This pastoral passage was written for LRBC for August 18 2019.
A few weeks ago the youth group considered Psalm 148 and shared with them some thoughts on the value of praise from some books I had read. I think they are worth sharing again here. ‘Praise’, in the sense of sung musical expression is not something that comes naturally to me, although I wish that it did and it is something I can see the value in even if it often does lie just beyond my experience.
One thought came from J. I. Packer and Carolyn Nystrom’s co-authored book Praying. In it they ask and answer a question on praising:
“Why does God so constantly and insistently require us to praise him? …so that we may get into the habit of doing what in heaven we will do spontaneously and wholeheartedly IN and FROM and FOR enjoyment of God. God’s joy and our joy in our praising will then coincide.”Page 91, emphasis mine.
Praising God helps form our hearts into what they need to be to fit into heaven, and indeed into what they will be when our sanctification is then complete. One effect praising God has on us is that it magnifies him – it brings close to our hearts and minds the great things about him that can feel far off. The time when we praise God in song is a time to force cold and indifferent hearts into duty, to nurse godly affections into greater strength that have been smothered by our inclination to self, and to shove aside distracting thoughts of life’s affairs. Indeed it is hard to be wholehearted. Hence we pray with the psalmist: “unite my heart to fear your name” (Ps. 86:11).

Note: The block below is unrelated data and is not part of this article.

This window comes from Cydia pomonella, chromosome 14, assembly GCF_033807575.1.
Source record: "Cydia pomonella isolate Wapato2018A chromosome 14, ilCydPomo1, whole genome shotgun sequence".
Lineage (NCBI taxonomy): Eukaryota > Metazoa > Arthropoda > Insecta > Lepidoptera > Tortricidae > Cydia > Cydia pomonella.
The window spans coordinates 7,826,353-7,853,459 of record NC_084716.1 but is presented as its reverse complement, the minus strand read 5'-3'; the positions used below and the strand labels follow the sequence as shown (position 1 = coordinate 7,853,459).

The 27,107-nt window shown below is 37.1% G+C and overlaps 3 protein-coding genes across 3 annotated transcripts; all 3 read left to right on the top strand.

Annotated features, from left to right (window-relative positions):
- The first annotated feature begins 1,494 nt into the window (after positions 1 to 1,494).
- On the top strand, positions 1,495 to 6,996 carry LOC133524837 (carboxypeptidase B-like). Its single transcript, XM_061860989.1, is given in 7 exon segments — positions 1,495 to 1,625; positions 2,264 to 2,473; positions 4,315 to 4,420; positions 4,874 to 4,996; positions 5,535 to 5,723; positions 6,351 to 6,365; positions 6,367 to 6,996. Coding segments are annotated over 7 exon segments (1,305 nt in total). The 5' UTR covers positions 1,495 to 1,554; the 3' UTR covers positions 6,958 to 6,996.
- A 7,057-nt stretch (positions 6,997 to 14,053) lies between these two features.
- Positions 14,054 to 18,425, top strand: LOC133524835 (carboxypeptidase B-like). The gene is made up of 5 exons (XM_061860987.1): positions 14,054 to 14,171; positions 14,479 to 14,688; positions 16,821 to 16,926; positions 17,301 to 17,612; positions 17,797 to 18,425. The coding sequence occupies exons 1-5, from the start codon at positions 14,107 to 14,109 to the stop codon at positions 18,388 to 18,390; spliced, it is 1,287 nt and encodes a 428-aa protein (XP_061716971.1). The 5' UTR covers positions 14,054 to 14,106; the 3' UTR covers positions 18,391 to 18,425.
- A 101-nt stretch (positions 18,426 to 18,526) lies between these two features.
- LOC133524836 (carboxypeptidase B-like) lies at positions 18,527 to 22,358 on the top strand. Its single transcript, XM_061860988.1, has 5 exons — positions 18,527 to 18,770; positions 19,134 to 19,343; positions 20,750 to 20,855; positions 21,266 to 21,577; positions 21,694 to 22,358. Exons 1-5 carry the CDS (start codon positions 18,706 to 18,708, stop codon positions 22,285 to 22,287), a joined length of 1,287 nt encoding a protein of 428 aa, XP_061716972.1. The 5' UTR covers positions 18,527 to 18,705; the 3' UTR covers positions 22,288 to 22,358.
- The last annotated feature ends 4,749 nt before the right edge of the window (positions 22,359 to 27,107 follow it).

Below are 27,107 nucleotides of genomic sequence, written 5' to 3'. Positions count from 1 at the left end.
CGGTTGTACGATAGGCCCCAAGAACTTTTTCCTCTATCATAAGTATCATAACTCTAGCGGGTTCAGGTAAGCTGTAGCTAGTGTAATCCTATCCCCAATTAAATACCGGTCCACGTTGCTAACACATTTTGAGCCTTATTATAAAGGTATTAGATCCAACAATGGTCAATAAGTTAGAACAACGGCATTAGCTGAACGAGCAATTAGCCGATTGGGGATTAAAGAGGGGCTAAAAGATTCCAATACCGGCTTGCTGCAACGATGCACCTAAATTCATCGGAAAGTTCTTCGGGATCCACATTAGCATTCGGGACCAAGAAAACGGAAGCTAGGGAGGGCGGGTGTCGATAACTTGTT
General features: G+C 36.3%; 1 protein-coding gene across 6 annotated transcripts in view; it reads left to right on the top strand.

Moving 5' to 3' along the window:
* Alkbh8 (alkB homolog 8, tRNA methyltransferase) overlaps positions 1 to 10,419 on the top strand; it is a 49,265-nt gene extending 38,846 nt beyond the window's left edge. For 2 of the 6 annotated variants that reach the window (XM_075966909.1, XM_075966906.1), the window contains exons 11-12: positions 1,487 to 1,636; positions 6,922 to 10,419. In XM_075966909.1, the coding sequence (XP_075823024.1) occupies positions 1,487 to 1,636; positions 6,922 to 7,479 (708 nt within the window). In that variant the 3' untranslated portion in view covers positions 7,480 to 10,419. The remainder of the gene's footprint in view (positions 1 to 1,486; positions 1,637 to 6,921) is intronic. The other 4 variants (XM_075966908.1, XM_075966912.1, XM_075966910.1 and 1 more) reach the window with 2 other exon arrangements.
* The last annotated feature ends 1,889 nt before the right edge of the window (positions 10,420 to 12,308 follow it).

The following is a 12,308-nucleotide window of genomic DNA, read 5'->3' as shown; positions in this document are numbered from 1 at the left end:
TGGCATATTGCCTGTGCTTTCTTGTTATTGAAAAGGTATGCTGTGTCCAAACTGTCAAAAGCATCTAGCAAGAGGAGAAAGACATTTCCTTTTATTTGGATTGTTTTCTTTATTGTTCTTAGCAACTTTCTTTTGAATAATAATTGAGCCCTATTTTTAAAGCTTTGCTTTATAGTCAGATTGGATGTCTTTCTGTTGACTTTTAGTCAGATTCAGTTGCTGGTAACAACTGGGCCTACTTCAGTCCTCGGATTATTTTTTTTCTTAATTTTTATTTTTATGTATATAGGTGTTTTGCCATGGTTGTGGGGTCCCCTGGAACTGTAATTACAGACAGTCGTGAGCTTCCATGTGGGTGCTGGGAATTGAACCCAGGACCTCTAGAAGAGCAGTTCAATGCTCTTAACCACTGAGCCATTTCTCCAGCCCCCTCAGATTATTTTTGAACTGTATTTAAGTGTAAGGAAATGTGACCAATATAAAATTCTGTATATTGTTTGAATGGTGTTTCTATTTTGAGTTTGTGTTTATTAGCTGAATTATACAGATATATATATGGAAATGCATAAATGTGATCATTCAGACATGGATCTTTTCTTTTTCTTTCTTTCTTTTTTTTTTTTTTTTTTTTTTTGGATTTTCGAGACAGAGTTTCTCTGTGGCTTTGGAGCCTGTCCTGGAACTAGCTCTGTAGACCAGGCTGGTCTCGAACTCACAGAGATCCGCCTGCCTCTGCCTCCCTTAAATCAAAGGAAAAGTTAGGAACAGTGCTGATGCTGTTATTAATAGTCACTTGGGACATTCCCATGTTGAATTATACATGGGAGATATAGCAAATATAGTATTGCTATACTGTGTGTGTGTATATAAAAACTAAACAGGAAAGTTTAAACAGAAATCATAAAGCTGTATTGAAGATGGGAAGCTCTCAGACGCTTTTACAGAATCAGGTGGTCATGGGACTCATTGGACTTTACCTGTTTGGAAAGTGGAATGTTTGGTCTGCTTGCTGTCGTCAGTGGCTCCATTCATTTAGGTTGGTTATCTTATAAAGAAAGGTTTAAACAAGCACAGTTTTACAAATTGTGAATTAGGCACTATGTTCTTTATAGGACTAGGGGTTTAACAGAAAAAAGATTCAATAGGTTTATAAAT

It is for this reason that Packer and Nystrom can say that praise in the present is partly duty and partly delight. It is not perfect, and so it is part duty and not perfect delight. Praise is a preparatory duty, for when it will be all delight, and no duty.
The words we are given at church to praise with in our songs help us articulate our praise when we might otherwise lack our own words. They may not be faultless, but do be generous toward their intent to praise our Maker and Redeemer.
Give them what God deserves.